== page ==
The Committee is nonetheless concerned about the lack of European funding, which could be a problem, especially for the less developed Member States. The Committee therefore considers it important to provide for the possibility of a link between the various funds and the mechanism.


The EESC particularly welcomes the bottom-up character of the initiative, given that it is local actors — i.e. those who actually have experience of facing these barriers — who are at the origin of the harmonisation procedure.


Since it is they who rally the local players concerned, civil society organisations are particularly well placed to pinpoint local problems and formulate proposals. As a consequence, the EESC believes that their participation takes on particular importance and it advocates harnessing their expertise and capacity for coordination (by, for example, making use of the inter-regional indicators of chambers of commerce or cooperation which already exists between trade unions or organisations of various interests). The Committee deems it to be equally important to take account of the work of regional and national economic and social councils.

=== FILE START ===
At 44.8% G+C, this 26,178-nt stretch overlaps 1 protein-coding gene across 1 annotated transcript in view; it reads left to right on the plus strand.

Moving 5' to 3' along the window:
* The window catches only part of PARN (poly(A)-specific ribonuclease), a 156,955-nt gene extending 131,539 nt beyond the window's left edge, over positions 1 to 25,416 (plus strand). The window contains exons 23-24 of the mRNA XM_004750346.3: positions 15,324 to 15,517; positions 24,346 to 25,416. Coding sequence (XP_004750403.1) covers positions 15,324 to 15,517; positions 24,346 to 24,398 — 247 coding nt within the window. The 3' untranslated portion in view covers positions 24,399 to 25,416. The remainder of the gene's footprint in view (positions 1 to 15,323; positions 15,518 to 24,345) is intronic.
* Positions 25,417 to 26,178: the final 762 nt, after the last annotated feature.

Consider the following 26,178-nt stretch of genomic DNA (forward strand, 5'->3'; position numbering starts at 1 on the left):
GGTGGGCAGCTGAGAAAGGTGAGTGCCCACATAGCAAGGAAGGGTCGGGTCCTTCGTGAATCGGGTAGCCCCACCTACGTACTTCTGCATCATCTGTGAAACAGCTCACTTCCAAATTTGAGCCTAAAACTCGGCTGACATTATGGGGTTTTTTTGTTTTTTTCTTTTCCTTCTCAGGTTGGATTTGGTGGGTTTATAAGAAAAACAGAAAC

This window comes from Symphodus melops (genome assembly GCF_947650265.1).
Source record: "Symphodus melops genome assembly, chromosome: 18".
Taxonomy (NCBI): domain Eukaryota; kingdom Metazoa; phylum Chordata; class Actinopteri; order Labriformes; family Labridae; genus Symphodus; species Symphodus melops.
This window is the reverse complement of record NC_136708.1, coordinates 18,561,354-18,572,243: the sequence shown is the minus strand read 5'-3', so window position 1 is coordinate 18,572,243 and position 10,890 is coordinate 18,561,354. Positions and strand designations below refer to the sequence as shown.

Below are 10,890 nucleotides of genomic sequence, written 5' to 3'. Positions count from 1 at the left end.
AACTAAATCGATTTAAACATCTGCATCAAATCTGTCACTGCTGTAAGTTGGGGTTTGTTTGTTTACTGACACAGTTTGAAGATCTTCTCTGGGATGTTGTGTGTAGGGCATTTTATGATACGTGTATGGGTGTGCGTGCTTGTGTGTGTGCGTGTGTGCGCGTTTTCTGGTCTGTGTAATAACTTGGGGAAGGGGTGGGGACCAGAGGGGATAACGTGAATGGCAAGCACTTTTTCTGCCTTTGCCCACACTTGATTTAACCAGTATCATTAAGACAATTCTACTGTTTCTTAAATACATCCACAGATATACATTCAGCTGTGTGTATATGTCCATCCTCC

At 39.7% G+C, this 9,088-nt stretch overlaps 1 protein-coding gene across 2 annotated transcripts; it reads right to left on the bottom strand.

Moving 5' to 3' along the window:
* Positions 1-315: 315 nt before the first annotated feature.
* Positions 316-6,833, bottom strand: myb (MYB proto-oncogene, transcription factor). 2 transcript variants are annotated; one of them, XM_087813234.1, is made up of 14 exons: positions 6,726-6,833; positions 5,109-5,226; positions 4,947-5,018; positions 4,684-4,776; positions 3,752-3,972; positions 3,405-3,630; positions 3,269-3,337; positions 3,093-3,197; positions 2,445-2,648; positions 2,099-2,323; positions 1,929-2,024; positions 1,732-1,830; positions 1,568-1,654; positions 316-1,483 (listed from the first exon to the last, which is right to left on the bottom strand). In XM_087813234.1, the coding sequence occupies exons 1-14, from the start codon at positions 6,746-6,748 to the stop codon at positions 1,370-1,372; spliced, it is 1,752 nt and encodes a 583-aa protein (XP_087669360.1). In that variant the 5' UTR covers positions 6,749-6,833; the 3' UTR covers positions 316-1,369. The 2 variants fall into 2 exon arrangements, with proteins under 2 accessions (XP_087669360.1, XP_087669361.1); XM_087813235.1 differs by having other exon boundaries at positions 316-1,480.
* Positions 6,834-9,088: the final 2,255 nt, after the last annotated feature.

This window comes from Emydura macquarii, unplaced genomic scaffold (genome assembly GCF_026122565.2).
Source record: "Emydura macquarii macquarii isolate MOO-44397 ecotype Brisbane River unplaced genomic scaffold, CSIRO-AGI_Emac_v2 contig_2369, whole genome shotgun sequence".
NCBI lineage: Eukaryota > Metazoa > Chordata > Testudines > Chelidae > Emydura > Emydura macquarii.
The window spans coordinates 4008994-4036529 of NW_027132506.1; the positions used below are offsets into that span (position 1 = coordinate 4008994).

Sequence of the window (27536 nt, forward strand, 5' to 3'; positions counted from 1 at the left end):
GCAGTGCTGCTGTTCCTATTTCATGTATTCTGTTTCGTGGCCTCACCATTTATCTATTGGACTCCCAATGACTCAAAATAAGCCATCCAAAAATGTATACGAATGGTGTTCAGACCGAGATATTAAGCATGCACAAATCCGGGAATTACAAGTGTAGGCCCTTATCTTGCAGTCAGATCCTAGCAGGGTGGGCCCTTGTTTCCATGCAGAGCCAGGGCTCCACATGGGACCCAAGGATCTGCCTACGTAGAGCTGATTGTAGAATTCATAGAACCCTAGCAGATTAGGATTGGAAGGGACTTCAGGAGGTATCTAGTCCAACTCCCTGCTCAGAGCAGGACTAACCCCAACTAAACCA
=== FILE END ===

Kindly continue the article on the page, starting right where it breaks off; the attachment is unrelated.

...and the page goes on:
It is, moreover, important that Member States give broad support to civil society to ensure that economically disadvantaged actors will also be informed about the opportunities and can benefit from them.


In this connection, the EESC proposes that support should be given to the organisations set up by border regions (such as the Association of European Border Regions, the Mission opérationnelle transfrontalière or the Central European Service for Cross-border Initiatives), in order to promote the interests of border areas, the establishment of contacts and the exchange of experience between the various actors, as well as opportunities for cooperation.

Brussels, 19 September 2018.

The President of the European Economic and Social Committee


(1)  OJ C 125, 21.4.2017, p. 1.

(2)  http://ec.europa.eu/regional_policy/en/information/publications/communications/2017/boosting-growth-and-cohesion-in-eu-border-regions

(3)  http://ec.europa.eu/regional_policy/en/policy/cooperation/european-territorial/cross-border/review/

(4)  Camagni et al., Quantification of the effects of legal and administrative border obstacles in land border regions, European Commission, Brussels, 2017.

(5)  http://ec.europa.eu/regional_policy/sources/docoffic/official/reports/cohesion7/7cr.pdf.

(6)  OJ C 306, 17.12.2007.

(7)  OJ C 345, 13.10.2017, p. 91.

(8)  http://europa.eu/rapid/press-release_IP-18-4002_en.htm

(9)  http://ec.europa.eu/regional_policy/en/information/publications/communications/2017/boosting-growth-and-cohesion-in-eu-border-regions

(10)  http://europa.eu/rapid/press-release_IP-17-3270_en.htm